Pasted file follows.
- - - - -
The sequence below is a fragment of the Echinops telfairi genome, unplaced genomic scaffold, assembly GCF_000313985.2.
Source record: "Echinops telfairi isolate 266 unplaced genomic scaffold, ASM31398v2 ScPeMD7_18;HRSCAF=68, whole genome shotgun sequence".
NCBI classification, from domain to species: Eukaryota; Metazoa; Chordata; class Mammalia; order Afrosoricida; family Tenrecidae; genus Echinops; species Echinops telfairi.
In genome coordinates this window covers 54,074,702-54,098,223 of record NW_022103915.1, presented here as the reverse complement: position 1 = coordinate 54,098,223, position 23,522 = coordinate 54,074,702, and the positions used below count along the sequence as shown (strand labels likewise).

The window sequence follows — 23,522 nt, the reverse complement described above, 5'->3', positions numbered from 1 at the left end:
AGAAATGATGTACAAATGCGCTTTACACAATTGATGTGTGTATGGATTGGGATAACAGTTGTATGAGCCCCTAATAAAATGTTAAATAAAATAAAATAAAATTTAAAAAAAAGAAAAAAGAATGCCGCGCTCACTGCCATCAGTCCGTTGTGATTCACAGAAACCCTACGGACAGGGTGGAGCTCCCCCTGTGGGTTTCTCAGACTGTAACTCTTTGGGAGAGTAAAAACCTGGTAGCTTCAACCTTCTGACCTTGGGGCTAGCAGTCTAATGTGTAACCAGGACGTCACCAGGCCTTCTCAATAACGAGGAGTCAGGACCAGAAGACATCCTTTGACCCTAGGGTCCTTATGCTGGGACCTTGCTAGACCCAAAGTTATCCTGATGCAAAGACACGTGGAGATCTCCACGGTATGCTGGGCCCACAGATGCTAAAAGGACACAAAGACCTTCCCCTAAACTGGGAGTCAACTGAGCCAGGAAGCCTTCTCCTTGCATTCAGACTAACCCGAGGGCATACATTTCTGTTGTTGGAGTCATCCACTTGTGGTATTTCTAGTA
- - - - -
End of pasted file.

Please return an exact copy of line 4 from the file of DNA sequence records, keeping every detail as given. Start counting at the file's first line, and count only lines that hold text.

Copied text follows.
In genome coordinates this window covers 54,074,702-54,098,223 of record NW_022103915.1, presented here as the reverse complement: position 1 = coordinate 54,098,223, position 23,522 = coordinate 54,074,702, and the positions used below count along the sequence as shown (strand labels likewise).